A federal appeals court expressed strong skepticism Monday toward President Trump’s claims of authority in the first hearing on his revised travel ban, signaling in a lively oral argument the judges could strike down parts of the executive order that sought to suspend travel and refugee admissions from certain mostly Muslim countries.
At issue is whether the ban violates the Religion Clauses of the First Amendment, the Due Process Clause of the Fifth and 14th Amendments, and the ban on nationality discrimination in the issuance of immigrant visas contained in a 65-year-old congressional law.
It has become a major test of presidential power, especially in the area of immigration.CONTINUE READING HERE
Former acting Attorney General Sally Yates took heat from Senate Republicans Monday as she stood by her decision not to defend President Trump’s executive order restricting travel from certain countries – with one Republican asking: “Who appointed you to the United States Supreme Court?”
Yates spoke at a Senate Judiciary subcommittee hearing, and defended her stance on Trump’s controversial order restricting immigrants and refugees from several terror hot spots, including Iraq, Syria and Yemen. Yates was fired in January after telling her staff at the Department of Justice not to implement the order.CONTINUE READING HERE
A new lawsuit is seeking access to emails sent and received by Sally Yates during her 10-day tenure as acting attorney general in President Donald Trump’s administration.
The Freedom of Information Act (FOIA) lawsuit, filed Monday by the conservative group Judicial Watch, is seeking emails from Yates’ government account between Jan. 21 and Jan. 31 of this year.
“Between her involvements in the Russian surveillance scandal and her lawless effort to thwart President Trump’s immigration executive order, Sally Yates [sic] short tenure as the acting Attorney General was remarkably troubling,” Judicial Watch President Tom Fitton said in a statement. “Her email traffic might provide a window into how the anti-Trump ‘deep state’ abused the Justice Department.”CONTINUE READING HERE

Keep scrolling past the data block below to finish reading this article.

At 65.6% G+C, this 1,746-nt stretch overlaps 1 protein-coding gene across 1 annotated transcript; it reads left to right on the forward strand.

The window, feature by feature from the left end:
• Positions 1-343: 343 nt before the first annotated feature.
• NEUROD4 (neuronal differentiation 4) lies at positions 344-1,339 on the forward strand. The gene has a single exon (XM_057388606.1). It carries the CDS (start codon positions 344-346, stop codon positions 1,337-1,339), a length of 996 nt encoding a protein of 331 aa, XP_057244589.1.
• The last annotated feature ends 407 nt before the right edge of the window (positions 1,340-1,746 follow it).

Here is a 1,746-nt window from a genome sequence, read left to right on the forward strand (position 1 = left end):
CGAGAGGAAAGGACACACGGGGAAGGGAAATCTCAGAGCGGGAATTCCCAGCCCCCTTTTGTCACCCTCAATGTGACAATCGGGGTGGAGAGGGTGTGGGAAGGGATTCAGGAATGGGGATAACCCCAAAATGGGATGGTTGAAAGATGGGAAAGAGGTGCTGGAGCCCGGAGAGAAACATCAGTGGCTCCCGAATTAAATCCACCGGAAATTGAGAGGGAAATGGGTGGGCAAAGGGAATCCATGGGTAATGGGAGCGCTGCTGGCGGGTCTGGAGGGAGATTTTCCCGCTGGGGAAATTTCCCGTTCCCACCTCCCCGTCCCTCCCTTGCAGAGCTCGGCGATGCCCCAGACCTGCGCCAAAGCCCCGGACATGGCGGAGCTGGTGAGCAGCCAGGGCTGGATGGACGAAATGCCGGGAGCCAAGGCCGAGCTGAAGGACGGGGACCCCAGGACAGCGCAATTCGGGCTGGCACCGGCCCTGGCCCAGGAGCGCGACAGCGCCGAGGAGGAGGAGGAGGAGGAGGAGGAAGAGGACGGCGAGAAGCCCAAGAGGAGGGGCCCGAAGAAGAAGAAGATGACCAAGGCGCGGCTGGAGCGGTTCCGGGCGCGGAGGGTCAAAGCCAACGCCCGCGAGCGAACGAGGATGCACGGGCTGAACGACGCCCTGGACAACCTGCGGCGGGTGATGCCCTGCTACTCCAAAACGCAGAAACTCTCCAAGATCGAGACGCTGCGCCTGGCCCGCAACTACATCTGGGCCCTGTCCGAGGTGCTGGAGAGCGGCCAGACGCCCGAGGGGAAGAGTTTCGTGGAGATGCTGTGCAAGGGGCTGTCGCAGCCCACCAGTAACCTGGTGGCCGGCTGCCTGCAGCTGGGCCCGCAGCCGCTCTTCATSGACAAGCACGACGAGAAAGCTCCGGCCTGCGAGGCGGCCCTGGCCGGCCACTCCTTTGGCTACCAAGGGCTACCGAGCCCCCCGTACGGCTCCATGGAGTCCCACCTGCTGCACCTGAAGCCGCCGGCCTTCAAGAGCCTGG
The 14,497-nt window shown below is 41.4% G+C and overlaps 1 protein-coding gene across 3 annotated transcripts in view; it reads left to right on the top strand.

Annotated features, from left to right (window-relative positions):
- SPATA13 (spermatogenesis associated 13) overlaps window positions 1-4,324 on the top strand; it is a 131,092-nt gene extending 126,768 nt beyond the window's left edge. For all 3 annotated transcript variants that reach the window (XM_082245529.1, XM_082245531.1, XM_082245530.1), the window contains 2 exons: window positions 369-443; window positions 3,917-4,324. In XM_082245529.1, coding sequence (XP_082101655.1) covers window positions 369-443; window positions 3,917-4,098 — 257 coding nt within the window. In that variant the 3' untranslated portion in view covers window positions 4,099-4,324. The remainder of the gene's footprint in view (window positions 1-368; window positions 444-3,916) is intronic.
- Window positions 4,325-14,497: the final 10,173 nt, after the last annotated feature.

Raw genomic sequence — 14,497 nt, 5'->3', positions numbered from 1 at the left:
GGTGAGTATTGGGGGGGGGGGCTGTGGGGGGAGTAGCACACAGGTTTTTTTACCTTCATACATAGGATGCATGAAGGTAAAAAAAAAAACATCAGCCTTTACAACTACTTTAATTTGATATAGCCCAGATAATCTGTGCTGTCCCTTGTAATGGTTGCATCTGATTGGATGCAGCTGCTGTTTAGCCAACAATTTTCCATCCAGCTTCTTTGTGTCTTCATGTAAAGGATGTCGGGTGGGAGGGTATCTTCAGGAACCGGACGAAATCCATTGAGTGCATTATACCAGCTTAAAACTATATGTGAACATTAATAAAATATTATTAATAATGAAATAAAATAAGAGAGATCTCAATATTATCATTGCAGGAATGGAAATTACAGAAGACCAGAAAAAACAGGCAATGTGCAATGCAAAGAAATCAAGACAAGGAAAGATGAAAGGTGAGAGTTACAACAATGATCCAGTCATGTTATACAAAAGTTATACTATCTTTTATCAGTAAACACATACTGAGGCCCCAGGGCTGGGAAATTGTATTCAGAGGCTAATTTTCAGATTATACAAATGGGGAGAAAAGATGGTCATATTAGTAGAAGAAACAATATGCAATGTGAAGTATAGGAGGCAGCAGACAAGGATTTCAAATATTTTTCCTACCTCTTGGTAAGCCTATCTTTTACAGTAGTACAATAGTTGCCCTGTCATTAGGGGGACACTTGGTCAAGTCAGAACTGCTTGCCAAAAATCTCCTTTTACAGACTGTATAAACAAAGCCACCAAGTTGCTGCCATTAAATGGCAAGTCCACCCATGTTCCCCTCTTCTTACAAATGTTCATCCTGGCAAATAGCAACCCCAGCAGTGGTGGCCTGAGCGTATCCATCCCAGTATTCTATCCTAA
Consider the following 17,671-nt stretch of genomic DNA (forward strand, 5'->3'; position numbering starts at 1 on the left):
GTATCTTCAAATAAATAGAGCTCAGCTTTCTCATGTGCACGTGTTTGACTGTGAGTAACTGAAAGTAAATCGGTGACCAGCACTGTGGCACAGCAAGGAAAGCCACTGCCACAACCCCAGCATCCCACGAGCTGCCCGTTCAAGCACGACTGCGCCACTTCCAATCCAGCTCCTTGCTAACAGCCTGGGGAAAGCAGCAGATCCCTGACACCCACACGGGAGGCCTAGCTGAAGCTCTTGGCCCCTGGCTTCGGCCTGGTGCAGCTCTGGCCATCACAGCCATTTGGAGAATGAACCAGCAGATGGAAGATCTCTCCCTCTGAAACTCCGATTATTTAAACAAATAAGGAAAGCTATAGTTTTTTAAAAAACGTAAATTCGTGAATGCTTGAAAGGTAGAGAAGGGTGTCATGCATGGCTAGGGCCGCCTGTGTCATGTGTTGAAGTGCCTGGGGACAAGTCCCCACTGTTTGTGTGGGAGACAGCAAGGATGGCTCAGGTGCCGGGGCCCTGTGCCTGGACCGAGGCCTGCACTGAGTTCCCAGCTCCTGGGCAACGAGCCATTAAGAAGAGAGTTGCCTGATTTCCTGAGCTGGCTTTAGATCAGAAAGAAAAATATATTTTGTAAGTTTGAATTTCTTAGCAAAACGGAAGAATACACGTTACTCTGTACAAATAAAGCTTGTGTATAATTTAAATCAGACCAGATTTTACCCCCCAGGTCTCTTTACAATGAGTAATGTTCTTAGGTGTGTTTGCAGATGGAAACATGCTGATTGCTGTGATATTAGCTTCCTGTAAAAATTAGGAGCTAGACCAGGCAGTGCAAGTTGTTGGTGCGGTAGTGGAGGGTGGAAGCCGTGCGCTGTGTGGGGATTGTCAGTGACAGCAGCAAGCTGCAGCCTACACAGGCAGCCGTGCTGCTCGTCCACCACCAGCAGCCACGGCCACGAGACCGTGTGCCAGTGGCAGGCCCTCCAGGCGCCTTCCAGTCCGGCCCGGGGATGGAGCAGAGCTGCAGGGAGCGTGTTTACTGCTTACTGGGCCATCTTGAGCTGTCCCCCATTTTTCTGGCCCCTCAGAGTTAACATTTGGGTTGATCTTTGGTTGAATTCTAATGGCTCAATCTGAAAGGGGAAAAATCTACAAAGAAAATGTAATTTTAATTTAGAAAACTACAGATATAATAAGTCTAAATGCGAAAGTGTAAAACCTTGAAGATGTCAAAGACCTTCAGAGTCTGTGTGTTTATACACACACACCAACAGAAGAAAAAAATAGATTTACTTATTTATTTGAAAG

President Trump’s ousted national security adviser Michael Flynn took more hits at a Senate hearing Monday where former top Justice official Sally Yates testified she warned the Trump White House that Flynn could “essentially be blackmailed” by Moscow for having misled the VP about his Russia contacts.
At the same hearing, testimony from another Obama official also challenged persistent allegations from some of the Trump administration’s fiercest critics about ‘collusion’ with Russia during the 2016 campaign.
James Clapper, who served as director of national intelligence during the Obama administration, stood by past assertions that he had no evidence of collusion between the Trump campaign and the Russian government. Asked by Sen. Lindsey Graham, R-S.C., whether that assessment is still accurate, Clapper said: “It is.”CONTINUE READING HERE
President Trump was set to begin his bid Monday to reshape the makeup of the lower federal courts, with an expected rollout of several conservative nominees for judicial vacancies.
Hoping to build on the successful confirmation of Justice Neil Gorsuch to the Supreme Court, the president is said to have a list of additional conservative nominees at the ready.
The White House said the president will announce 10 judicial nominees on Monday.
A new Texas law cracking down on ‘sanctuary cities’ could inspire other states to take a similar approach, even as the changes spur strong opposition from local Texas officials.
Republican Gov. Greg Abbott signed SB-4 into law in a Facebook Live event Sunday evening, effectively banning sanctuary city policies in Texas and giving law enforcement officers the right to ask the immigration status of anyone they stop. Under the law, officers who fail to comply, or cooperate, with federal immigration agents could face jail time and fines reaching $25,000 per day.CONTINUE READING HERE
Just hours before former acting Attorney General Sally Yates was set to testify before a Senate committee, President Trump on Monday launched a prebuttal to her expected testimony – including suggesting the ex-Justice Department official leaked classified information.
Yates is expected Monday afternoon to tell a Senate Judiciary subcommittee investigating Russian interference in the 2016 presidential election that she warned the Trump administration about contacts between Russia and former National Security Adviser Michael Flynn.
“Ask Sally Yates, under oath, if she knows how classified information got into the newspapers soon after she explained it to W.H. Council,” Trump wrote:
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